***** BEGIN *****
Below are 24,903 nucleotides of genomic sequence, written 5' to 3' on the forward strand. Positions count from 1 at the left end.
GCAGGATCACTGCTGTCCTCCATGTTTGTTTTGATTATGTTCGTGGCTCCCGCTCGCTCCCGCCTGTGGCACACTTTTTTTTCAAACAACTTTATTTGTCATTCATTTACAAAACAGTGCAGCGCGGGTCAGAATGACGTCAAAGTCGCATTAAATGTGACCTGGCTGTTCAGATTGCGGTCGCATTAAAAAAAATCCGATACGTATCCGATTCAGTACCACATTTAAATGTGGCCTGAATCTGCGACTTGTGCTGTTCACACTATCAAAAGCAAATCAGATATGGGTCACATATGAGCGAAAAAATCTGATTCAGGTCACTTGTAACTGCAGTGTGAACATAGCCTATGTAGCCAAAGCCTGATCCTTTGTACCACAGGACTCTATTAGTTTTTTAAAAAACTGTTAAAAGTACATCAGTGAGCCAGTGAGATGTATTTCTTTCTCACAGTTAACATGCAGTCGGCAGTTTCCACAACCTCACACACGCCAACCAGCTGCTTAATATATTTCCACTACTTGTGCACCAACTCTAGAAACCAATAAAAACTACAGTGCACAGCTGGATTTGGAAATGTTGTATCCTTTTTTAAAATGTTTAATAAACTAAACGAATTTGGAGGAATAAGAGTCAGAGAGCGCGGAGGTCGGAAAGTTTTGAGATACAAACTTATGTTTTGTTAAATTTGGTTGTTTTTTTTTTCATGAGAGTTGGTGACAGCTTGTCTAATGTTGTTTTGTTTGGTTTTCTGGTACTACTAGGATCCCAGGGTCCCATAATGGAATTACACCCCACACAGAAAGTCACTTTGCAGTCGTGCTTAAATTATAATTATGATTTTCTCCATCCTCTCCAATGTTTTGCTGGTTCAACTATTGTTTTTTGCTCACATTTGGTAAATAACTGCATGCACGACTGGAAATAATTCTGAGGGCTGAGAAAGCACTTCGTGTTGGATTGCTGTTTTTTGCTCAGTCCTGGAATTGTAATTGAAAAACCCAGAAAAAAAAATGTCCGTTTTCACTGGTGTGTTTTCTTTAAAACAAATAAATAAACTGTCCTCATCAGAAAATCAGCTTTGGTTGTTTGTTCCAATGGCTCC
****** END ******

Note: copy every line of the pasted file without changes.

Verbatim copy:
Below are 24,903 nucleotides of genomic sequence, written 5' to 3' on the forward strand. Positions count from 1 at the left end.
GCAGGATCACTGCTGTCCTCCATGTTTGTTTTGATTATGTTCGTGGCTCCCGCTCGCTCCCGCCTGTGGCACACTTTTTTTTCAAACAACTTTATTTGTCATTCATTTACAAAACAGTGCAGCGCGGGTCAGAATGACGTCAAAGTCGCATTAAATGTGACCTGGCTGTTCAGATTGCGGTCGCATTAAAAAAAATCCGATACGTATCCGATTCAGTACCACATTTAAATGTGGCCTGAATCTGCGACTTGTGCTGTTCACACTATCAAAAGCAAATCAGATATGGGTCACATATGAGCGAAAAAATCTGATTCAGGTCACTTGTAACTGCAGTGTGAACATAGCCTATGTAGCCAAAGCCTGATCCTTTGTACCACAGGACTCTATTAGTTTTTTAAAAAACTGTTAAAAGTACATCAGTGAGCCAGTGAGATGTATTTCTTTCTCACAGTTAACATGCAGTCGGCAGTTTCCACAACCTCACACACGCCAACCAGCTGCTTAATATATTTCCACTACTTGTGCACCAACTCTAGAAACCAATAAAAACTACAGTGCACAGCTGGATTTGGAAATGTTGTATCCTTTTTTAAAATGTTTAATAAACTAAACGAATTTGGAGGAATAAGAGTCAGAGAGCGCGGAGGTCGGAAAGTTTTGAGATACAAACTTATGTTTTGTTAAATTTGGTTGTTTTTTTTTTCATGAGAGTTGGTGACAGCTTGTCTAATGTTGTTTTGTTTGGTTTTCTGGTACTACTAGGATCCCAGGGTCCCATAATGGAATTACACCCCACACAGAAAGTCACTTTGCAGTCGTGCTTAAATTATAATTATGATTTTCTCCATCCTCTCCAATGTTTTGCTGGTTCAACTATTGTTTTTTGCTCACATTTGGTAAATAACTGCATGCACGACTGGAAATAATTCTGAGGGCTGAGAAAGCACTTCGTGTTGGATTGCTGTTTTTTGCTCAGTCCTGGAATTGTAATTGAAAAACCCAGAAAAAAAAATGTCCGTTTTCACTGGTGTGTTTTCTTTAAAACAAATAAATAAACTGTCCTCATCAGAAAATCAGCTTTGGTTGTTTGTTCCAATGGCTCC